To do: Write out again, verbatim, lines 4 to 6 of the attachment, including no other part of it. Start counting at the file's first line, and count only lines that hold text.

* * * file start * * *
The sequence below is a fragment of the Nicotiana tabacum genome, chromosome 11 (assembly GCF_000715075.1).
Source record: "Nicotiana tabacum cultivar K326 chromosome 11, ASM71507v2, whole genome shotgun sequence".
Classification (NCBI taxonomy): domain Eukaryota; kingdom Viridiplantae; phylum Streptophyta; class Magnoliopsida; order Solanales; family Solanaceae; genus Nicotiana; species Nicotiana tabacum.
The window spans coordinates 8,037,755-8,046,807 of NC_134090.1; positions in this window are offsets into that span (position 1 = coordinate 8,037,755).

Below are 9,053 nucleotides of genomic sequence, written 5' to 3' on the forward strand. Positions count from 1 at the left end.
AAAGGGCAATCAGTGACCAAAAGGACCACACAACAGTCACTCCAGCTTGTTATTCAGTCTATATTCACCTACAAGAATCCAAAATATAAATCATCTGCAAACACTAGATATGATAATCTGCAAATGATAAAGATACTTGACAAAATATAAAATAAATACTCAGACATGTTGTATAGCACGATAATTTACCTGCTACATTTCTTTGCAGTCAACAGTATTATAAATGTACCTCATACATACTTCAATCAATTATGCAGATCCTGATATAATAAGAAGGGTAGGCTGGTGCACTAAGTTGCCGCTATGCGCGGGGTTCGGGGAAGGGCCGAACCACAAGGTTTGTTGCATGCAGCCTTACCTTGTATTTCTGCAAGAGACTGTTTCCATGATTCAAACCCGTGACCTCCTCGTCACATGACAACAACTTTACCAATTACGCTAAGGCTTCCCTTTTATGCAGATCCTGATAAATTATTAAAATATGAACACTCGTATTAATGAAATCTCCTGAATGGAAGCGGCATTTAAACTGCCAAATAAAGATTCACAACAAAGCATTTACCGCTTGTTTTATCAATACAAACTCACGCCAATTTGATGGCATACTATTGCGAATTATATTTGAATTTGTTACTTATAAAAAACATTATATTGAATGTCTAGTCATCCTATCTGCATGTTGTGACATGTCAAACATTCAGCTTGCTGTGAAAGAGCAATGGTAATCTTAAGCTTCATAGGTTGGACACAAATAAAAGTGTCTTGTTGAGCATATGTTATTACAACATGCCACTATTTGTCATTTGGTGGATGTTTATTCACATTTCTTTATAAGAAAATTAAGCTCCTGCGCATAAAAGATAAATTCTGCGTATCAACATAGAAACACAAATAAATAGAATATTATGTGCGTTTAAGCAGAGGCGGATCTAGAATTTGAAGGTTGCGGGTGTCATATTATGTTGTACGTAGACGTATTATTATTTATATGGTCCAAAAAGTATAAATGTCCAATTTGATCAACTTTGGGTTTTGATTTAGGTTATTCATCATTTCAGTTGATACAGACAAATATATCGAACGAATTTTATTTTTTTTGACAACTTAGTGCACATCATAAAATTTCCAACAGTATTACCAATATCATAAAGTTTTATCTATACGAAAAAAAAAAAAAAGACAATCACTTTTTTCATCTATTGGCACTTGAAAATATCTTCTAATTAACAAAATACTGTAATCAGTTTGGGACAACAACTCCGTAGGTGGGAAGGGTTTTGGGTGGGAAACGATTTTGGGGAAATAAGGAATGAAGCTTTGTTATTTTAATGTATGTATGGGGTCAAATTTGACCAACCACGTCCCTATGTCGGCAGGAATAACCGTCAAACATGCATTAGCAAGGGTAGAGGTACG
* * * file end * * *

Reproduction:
The window spans coordinates 8,037,755-8,046,807 of NC_134090.1; positions in this window are offsets into that span (position 1 = coordinate 8,037,755).

Below are 9,053 nucleotides of genomic sequence, written 5' to 3' on the forward strand. Positions count from 1 at the left end.
AAAGGGCAATCAGTGACCAAAAGGACCACACAACAGTCACTCCAGCTTGTTATTCAGTCTATATTCACCTACAAGAATCCAAAATATAAATCATCTGCAAACACTAGATATGATAATCTGCAAATGATAAAGATACTTGACAAAATATAAAATAAATACTCAGACATGTTGTATAGCACGATAATTTACCTGCTACATTTCTTTGCAGTCAACAGTATTATAAATGTACCTCATACATACTTCAATCAATTATGCAGATCCTGATATAATAAGAAGGGTAGGCTGGTGCACTAAGTTGCCGCTATGCGCGGGGTTCGGGGAAGGGCCGAACCACAAGGTTTGTTGCATGCAGCCTTACCTTGTATTTCTGCAAGAGACTGTTTCCATGATTCAAACCCGTGACCTCCTCGTCACATGACAACAACTTTACCAATTACGCTAAGGCTTCCCTTTTATGCAGATCCTGATAAATTATTAAAATATGAACACTCGTATTAATGAAATCTCCTGAATGGAAGCGGCATTTAAACTGCCAAATAAAGATTCACAACAAAGCATTTACCGCTTGTTTTATCAATACAAACTCACGCCAATTTGATGGCATACTATTGCGAATTATATTTGAATTTGTTACTTATAAAAAACATTATATTGAATGTCTAGTCATCCTATCTGCATGTTGTGACATGTCAAACATTCAGCTTGCTGTGAAAGAGCAATGGTAATCTTAAGCTTCATAGGTTGGACACAAATAAAAGTGTCTTGTTGAGCATATGTTATTACAACATGCCACTATTTGTCATTTGGTGGATGTTTATTCACATTTCTTTATAAGAAAATTAAGCTCCTGCGCATAAAAGATAAATTCTGCGTATCAACATAGAAACACAAATAAATAGAATATTATGTGCGTTTAAGCAGAGGCGGATCTAGAATTTGAAGGTTGCGGGTGTCATATTATGTTGTACGTAGACGTATTATTATTTATATGGTCCAAAAAGTATAAATGTCCAATTTGATCAACTTTGGGTTTTGATTTAGGTTATTCATCATTTCAGTTGATACAGACAAATATATCGAACGAATTTTATTTTTTTTGACAACTTAGTGCACATCATAAAATTTCCAACAGTATTACCAATATCATAAAGTTTTATCTATACGAAAAAAAAAAAAAAGACAATCACTTTTTTCATCTATTGGCACTTGAAAATATCTTCTAATTAACAAAATACTGTAATCAGTTTGGGACAACAACTCCGTAGGTGGGAAGGGTTTTGGGTGGGAAACGATTTTGGGGAAATAAGGAATGAAGCTTTGTTATTTTAATGTATGTATGGGGTCAAATTTGACCAACCACGTCCCTATGTCGGCAGGAATAACCGTCAAACATGCATTAGCAAGGGTAGAGGTACG